insecure child within must heal. Glopful behaviors in the present need to be limited. With glop comes shame and blame, which are the opposite of self-acceptance. Without glop, pride bank deposits multiply which in turn feed self-like and self-love. Hurtful relationships need to be worked on or eliminated. The wounds that come from hurtful relationships reactivate child based injuries. Self-doubts preclude self-acceptance as emotional cess flows in all directions.

In a way. authenticity can be embraced when all of the other criteria ofa more complete adult are reached. A person in ba1ance in all important zones is best positioned to accept and be oneself. Even those extreme examples previously cited can make modifications toward greater inner/outer correlation. They need only confront and eliminate the illusions with which they live. They need to fmd a way not to need their distorted images, so they can project themselves in less narcissistic terms. The self indulgence of narcissism does not make for completing adulthood. ]0 fact, it makes for perpetuating childlteen based selfishness of all kinds.

In some ways authenticity may be the most difficult part of completing adulthood. The roles, attitudes and distortions that we project can become as addictive as a drug. Prying them lose from our identity takes work, courage, experimentation and self-observation. Fortunately these are a1J characteristics that exist in abundance in people striving toward becoming a more complete adult.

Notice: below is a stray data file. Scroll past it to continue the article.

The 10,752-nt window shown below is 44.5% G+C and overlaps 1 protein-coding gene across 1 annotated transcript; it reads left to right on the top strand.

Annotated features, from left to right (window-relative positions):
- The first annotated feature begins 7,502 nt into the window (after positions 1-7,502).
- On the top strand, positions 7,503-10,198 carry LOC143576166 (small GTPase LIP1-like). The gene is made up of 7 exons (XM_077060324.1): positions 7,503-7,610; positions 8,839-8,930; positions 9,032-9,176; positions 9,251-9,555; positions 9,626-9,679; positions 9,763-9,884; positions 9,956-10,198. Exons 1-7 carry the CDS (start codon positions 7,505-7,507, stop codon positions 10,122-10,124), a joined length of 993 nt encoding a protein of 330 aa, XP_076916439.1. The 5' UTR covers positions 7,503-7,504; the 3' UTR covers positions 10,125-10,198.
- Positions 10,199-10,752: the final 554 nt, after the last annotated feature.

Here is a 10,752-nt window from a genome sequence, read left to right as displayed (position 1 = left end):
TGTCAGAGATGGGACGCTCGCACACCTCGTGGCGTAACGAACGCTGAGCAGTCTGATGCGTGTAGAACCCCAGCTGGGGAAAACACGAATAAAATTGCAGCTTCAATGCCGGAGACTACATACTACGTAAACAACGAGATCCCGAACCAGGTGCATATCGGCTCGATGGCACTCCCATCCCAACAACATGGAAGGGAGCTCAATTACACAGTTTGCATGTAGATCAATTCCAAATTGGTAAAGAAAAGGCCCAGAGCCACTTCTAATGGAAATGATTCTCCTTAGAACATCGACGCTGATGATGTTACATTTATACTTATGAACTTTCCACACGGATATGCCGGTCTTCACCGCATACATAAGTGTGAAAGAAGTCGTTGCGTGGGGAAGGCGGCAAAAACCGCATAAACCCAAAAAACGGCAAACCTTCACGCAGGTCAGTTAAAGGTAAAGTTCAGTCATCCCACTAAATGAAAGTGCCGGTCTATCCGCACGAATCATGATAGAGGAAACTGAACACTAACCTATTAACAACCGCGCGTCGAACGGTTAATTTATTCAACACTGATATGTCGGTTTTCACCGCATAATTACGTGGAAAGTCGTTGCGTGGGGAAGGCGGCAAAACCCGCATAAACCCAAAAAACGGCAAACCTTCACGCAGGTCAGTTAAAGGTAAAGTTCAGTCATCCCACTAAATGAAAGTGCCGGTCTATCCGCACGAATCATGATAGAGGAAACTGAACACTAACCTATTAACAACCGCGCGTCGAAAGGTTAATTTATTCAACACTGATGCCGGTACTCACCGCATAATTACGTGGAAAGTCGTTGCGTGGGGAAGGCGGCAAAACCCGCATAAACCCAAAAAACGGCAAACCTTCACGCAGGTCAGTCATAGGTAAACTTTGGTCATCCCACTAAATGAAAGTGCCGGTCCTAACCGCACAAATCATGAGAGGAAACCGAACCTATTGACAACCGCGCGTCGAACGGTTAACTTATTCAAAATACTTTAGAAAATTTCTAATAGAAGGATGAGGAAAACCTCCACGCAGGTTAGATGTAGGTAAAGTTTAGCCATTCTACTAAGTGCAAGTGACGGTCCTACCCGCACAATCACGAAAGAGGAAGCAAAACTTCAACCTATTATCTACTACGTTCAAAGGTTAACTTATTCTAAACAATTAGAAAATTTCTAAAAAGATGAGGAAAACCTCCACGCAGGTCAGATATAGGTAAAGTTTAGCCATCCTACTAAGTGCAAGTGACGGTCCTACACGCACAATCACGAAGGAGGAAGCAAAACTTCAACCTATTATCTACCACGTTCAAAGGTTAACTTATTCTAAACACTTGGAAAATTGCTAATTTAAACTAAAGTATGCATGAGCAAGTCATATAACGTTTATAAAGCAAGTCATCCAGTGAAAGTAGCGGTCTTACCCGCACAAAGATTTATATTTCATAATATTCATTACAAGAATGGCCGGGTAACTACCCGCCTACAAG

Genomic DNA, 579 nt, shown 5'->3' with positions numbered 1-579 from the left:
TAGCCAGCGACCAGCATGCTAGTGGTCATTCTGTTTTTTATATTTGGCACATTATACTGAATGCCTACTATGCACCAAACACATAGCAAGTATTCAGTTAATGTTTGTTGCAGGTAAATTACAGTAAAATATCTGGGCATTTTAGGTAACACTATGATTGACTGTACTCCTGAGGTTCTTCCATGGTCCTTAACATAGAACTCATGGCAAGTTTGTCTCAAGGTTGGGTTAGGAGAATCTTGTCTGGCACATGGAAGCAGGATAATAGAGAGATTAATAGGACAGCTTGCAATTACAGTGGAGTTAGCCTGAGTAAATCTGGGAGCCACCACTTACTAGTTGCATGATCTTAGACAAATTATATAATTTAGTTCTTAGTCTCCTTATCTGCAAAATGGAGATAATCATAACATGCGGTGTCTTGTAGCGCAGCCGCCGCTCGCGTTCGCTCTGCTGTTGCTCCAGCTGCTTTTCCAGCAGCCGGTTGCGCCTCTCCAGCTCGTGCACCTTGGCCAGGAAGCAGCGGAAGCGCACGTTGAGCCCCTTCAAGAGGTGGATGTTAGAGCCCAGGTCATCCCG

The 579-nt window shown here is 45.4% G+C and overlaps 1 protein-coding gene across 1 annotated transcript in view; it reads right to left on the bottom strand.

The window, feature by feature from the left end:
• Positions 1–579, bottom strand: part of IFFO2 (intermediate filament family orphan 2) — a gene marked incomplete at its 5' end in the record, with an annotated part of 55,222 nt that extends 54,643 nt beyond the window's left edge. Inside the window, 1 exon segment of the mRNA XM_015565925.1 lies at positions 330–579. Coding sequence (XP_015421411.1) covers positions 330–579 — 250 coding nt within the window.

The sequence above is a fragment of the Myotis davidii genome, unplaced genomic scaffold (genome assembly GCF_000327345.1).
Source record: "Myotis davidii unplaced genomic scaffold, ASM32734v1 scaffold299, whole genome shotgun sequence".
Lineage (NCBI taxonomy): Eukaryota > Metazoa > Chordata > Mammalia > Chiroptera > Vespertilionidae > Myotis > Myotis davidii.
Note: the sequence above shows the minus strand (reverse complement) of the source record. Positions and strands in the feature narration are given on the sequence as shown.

How’s Your MeA IO?
It can be helpfuJ if you assess where you are at in each of the above areas. Are you moving in the direction of completing adulthood, are you a train wreck in progress or are you somewhere in between? Are you pretty much in charge and on top of your game or are you losing ground on a regular basis? Important to know is if you aspire to completing adulthood. Let us recall that it is your choice. Do not mistake my strong words of encouragement with commands or demands. Ultimately, we all get to chose our path and the goals we set for ourselves. We can even chose not to set any goals and just go with the flow. A more complete adult knows better than to force others to do anything, even if it is for their own good.

If what has been described as striving to become a more complete adults package has appeal to you, then Step One is to observe your self in action. Identify where you are on each of these qualities. Identify any that might need some work. Look for other characteristics that are important to you. For example. no general discussion of spiritual values and practices was offered, despite those being very relevant. It is a matter for each person’s individual preferences and beliefs. The value of faith and prayer is well documented, so it certainly enhances the more complete adult package for those so inclined. The characteristics I have included in defining a more complete adult are the basics and subject to debate. Feel free to add any particularly relevant to yourself.

I f your accurate self-observation shows you to be strong across the more complete adult characteristics, feel proud and stay in that hea1thy and enhancing lane. Remember, you can be derailed at any time, so stay vigilant and focused. If there is an area or areas that